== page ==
On June 5, 2012 PBS Newshour aired a segment titled Are Teachers Too Easily Caught in the Crossfire Over Student Achievement? One of my Facebook friends posted the transcript and it got me thinking about the changing face of education and the implications for teachers.Education and politics seem to be forever linked together, however, I am going to attempt to discuss my feelings regarding education without the involvement of politics. Lofty goal? Perhaps.
I guess that leads me to wonder about the involvement of politicians in education. I know that I wouldn’t want to be a politician and I am guessing that most politicians would rather not be teachers. But I’ll leave that for another post.
Teachers are increasingly expected to do more with less. We are expected to teach with less planning time, more students, few (or no) teacher aids and increasing standards. We work with students in crisis who, understandably take time and energy away from other students, because there is less mental health staff. We have always had to teach students who didn’t get enough to eat (although with the economy those numbers are increasing), didn’t have the proper clothing for the weather and parents who, for whatever reason, don’t parent effectively.
Expectations of student achievement are increasing at a scary rate and for many students there is no motivation to learn. This is important, so I’ll repeat – for many students there is no motivation to learn. I’m not sure why that is the case, but it is what I see.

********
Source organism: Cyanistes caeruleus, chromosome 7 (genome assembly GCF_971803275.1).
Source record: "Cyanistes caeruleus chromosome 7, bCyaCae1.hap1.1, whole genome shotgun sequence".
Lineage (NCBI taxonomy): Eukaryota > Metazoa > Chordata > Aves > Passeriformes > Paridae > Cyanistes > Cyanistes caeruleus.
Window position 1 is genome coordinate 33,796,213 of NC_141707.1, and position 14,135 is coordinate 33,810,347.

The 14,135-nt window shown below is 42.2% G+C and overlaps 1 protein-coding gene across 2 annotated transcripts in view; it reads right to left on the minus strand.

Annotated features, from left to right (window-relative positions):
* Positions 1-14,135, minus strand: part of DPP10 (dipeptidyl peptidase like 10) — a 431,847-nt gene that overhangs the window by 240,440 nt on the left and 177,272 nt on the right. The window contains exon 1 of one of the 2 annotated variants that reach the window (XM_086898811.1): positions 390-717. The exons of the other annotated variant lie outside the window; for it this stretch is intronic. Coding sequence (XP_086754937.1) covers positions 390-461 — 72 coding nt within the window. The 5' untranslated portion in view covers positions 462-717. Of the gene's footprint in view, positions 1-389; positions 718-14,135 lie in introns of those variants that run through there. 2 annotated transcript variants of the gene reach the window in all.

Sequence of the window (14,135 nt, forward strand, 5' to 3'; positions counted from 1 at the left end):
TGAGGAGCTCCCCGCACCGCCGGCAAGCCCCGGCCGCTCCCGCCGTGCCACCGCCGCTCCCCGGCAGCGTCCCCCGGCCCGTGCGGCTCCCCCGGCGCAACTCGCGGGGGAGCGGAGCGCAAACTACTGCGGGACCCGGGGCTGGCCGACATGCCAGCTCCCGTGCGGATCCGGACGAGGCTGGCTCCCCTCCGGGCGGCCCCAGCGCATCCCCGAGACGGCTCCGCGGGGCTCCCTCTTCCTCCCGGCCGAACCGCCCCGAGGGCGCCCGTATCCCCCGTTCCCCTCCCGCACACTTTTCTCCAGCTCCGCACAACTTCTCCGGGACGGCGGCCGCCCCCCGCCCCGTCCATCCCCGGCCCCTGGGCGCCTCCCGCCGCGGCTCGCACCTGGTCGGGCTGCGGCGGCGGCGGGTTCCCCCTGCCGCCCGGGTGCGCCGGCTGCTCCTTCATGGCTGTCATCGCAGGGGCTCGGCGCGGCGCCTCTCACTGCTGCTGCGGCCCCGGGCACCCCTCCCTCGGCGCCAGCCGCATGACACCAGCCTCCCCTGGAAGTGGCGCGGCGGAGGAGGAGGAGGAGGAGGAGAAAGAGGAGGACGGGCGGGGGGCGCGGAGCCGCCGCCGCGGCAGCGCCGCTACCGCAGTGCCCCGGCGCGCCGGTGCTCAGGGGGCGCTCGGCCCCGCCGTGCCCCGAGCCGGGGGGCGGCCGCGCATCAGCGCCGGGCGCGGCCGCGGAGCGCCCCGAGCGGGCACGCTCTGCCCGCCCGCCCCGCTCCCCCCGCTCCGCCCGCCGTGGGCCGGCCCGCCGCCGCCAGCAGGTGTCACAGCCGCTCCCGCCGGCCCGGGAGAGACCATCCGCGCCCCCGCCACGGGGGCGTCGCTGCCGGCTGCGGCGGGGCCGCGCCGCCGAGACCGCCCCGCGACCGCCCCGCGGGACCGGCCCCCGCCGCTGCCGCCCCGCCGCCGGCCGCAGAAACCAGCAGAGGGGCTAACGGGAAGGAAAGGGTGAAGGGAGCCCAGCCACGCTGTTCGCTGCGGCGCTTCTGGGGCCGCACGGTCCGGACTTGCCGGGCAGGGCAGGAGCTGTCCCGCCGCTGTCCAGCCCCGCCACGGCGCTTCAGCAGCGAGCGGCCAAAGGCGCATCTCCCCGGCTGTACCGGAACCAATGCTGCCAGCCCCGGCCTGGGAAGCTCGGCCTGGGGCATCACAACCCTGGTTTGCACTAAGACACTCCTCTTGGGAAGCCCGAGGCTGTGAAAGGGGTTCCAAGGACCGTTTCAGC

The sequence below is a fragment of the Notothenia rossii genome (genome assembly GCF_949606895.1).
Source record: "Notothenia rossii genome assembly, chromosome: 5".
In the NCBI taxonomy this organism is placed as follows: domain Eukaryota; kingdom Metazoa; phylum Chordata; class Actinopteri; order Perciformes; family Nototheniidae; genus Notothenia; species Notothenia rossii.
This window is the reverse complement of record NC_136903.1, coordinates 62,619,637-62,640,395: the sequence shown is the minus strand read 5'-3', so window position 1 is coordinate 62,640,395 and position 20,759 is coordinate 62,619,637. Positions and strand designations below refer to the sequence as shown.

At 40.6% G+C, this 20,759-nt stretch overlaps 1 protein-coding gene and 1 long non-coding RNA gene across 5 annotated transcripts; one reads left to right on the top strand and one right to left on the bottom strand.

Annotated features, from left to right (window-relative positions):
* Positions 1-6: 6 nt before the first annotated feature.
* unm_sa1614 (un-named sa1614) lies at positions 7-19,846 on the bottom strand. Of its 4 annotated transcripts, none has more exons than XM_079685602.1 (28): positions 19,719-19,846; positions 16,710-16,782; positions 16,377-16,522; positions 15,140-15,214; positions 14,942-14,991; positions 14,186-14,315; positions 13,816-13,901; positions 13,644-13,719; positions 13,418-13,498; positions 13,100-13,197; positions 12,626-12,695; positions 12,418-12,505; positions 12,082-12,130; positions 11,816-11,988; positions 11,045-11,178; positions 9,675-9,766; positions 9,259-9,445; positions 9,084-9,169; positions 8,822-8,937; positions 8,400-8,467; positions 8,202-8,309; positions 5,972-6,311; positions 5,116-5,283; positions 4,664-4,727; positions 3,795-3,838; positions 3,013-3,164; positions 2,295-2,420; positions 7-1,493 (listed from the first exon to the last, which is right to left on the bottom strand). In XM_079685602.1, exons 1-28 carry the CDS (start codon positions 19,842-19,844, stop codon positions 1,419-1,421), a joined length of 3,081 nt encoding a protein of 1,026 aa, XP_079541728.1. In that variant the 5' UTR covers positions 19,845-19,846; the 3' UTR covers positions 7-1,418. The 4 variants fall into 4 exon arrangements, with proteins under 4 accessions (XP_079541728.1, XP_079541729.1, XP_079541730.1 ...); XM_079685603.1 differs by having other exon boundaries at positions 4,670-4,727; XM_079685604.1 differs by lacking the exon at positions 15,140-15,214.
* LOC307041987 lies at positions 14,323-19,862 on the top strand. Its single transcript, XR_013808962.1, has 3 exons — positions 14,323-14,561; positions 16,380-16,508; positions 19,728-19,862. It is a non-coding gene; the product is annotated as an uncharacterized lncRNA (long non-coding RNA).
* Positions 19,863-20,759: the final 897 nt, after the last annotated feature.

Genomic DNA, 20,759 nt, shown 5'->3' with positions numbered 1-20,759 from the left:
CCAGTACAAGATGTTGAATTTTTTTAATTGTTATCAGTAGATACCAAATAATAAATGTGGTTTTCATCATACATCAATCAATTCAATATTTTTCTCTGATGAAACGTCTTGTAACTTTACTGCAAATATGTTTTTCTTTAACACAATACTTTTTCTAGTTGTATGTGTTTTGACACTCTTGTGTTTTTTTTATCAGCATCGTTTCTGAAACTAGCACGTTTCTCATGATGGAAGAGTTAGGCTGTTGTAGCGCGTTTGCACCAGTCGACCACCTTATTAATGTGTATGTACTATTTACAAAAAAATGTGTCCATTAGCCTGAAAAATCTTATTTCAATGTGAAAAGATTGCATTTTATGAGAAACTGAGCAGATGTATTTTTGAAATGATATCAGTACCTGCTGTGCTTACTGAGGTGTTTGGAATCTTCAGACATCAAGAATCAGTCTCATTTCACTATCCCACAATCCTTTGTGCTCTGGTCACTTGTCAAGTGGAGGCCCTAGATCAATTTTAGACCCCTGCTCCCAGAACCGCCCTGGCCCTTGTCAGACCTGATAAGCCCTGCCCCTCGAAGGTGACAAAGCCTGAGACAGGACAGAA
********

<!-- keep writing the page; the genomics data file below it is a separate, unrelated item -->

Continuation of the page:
I work with students with Mild to Moderate Special Needs. These are the kids that typically have learning disabilities (generally in reading – but not always). Many of them appear to be typical teenagers except when you have them read or write. A large portion of them have NEVER picked up a book to read for enjoyment. Or a magazine. The enjoyment portion of learning has been sucked out of them. Many of them are good kids and come to school because it is required of them. But they aren’t really engaged.
Why aren’t they engaged? I have no research on this topic, but I suspect it is because we have reduced their education to drills to help them improve their test taking skills and reading abilities. We are not able to individualize their education by focusing on their strengths, weaknesses and interests. So, they do not have any motivation to learn.